Ah, Morty. Perhaps the picture of childhood innocence, or perhaps the product of parental neglect. Morty is unintelligent, skiddish (though he does gain a few points in the brave category as the series continues) and distressed, likely due to his traumatic experiences while venturing into new worlds with Rick. Think season one, episode two: Lawnmower Dog. Here, he sees his sister in nothing more than underwear in a sexual torture chamber (and honestly, that might be one of his mildest traumatic experiences).
Perhaps the saddest thing about Morty is his parents’ obvious lack of faith in his intelligence. They have absolutely no qualms with denouncing his intellect (even in front of him), opting for phrases like, “he’s got some kind of disability or something.” Or my personal favorite, courtesy of none other than Jerry himself:
“We both know you’re not as fast as the other kids, and if you want to compete in this world, you got to work twice as hard.”
Jerry lays that on Morty during the pilot episode! Pretty much sets up the tone for the rest of the series. And, to put it bluntly, the not-so-bright Morty is a genius literary device. He’s what I like to call a “pants character” (coined, but not trademarked). He’s easy for the audience to relate to; anyone can don this pair of comfortable sweatpants and blindly follow the exploits of Rick without bringing any additional baggage into the picture. Most of the time I dislike pants characters, but in this case, I think Roiland and Harmon knocked it out of the park.
I despise Jerry (and that’s a good thing). It’s no wonder Morty turns to his grandpa for guidance — Jerry is a bigger pushover than Milton Waddams. Jerry is perpetually searching for his stapler (i.e. approval from his wife) without ever actually setting the building on fire. His ineptitude as a husband stems from his unparalleled level of insecurity, and Beth capitalizes on his meekness by running the household. Jerry is, in every sense of the word, the laughing stock of this show. He’s incompetent, jealous, incapable of growth, and in every way the perfect foil to Beth.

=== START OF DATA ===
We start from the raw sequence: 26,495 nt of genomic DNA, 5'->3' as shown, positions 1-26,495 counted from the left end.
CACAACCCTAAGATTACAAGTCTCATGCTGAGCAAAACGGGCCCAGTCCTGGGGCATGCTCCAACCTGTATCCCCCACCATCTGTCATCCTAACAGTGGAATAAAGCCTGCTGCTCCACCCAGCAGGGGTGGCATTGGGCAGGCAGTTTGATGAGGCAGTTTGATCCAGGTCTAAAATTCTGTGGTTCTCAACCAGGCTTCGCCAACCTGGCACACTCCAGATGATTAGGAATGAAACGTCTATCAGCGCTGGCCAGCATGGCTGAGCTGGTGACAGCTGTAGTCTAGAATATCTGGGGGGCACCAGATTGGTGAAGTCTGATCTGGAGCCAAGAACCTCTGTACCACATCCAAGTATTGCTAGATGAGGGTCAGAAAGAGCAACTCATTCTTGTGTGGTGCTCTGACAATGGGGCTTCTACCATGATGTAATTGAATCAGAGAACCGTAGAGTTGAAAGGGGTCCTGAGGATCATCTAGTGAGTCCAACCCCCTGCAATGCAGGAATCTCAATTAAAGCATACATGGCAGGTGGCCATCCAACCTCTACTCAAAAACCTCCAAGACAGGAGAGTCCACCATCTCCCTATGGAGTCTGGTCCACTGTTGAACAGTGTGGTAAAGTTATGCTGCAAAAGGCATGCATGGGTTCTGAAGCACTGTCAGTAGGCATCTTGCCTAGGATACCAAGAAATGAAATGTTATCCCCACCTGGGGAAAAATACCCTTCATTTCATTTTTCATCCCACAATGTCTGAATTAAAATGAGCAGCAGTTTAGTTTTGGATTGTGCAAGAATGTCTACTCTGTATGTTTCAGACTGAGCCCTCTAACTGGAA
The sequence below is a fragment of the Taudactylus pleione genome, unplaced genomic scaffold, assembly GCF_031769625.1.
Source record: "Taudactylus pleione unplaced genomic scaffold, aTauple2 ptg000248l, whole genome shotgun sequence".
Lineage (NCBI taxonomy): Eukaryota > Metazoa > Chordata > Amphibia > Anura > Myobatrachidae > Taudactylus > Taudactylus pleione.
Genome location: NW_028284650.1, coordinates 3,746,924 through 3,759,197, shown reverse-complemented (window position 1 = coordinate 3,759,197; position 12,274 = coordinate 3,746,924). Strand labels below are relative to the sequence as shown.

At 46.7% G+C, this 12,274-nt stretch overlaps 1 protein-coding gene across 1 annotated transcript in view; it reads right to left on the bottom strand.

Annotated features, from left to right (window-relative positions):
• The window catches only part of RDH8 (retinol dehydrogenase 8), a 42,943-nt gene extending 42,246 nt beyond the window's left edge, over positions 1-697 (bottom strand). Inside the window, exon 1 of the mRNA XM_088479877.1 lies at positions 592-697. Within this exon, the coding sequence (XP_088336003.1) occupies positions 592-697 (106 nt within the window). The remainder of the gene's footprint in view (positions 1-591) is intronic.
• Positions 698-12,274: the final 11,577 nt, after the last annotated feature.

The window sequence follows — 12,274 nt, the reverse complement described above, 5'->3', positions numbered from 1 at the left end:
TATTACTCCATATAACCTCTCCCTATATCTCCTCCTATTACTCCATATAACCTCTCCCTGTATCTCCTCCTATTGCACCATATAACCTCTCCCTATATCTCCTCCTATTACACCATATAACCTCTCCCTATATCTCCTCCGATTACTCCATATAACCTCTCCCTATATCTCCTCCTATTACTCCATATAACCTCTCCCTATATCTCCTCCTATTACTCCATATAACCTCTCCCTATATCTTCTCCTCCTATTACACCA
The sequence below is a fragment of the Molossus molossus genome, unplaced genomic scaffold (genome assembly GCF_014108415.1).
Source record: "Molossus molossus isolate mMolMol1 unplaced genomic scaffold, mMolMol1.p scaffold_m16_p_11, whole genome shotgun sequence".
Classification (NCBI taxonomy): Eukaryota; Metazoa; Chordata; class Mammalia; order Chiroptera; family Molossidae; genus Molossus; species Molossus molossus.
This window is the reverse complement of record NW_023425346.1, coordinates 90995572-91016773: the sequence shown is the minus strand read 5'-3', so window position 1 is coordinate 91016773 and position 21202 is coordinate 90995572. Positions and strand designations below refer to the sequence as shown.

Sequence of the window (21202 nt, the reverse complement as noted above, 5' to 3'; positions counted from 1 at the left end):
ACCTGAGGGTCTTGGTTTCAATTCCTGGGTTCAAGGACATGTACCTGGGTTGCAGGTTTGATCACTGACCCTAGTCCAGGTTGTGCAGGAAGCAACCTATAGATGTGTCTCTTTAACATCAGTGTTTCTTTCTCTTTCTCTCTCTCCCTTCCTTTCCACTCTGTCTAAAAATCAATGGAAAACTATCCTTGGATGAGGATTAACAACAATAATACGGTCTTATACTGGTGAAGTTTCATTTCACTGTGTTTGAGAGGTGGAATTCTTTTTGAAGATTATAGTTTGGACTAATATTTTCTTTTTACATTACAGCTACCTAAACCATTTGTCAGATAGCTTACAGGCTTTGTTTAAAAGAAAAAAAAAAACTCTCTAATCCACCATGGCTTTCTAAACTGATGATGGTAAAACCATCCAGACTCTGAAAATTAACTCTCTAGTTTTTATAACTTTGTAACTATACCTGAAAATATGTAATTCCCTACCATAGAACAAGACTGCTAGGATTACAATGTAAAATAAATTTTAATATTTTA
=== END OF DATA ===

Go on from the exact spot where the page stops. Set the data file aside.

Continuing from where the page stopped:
We quickly learn throughout the series that Jerry is helpless when it comes to surviving anywhere else but Earth (and arguably anywhere else but the tiny scope of a life he’s carved out with Beth). Maybe it’s just the female in me, but I can totally see why Beth is so condescending toward him (but more on that later).
If anything, at least Jerry cares about his family (albeit in a weird way that often gets derailed due to his insecurities). And perhaps in a different life where Rick isn’t a part of the Smith family, Jerry might be OK. But if Rick is the catalyst for Jerry’s inferiority complex, then god only knows what makes Beth’s wheels turn. Which leads us to …
At first glance, it’s easy to ping Rick as the troubled character of the show; yet, upon closer inspection, I’d have to cast my vote for Beth. Rick has issues, don’t get me wrong. But Beth is both insecure and controlling, intelligent and doubtful, family-oriented and cold. She’s somehow the polar opposite of every emotion at the exact same time.
Beth is selectively compassionate, with her affections primarily directed toward Rick or Morty. She has virtually no love for her husband, often scoffs at his remarks, belittles what small ideas he manages to cook up, and seeks reprieve from his existence by taking “trips” or “breaks.” She’s bitter and resigned to her life with Jerry (her accidental pregnancy with Summer sealed the deal), and frequently wonders what her life could have been like had the pregnancy never happened (makes you wonder if Morty was a “fixer” baby or not).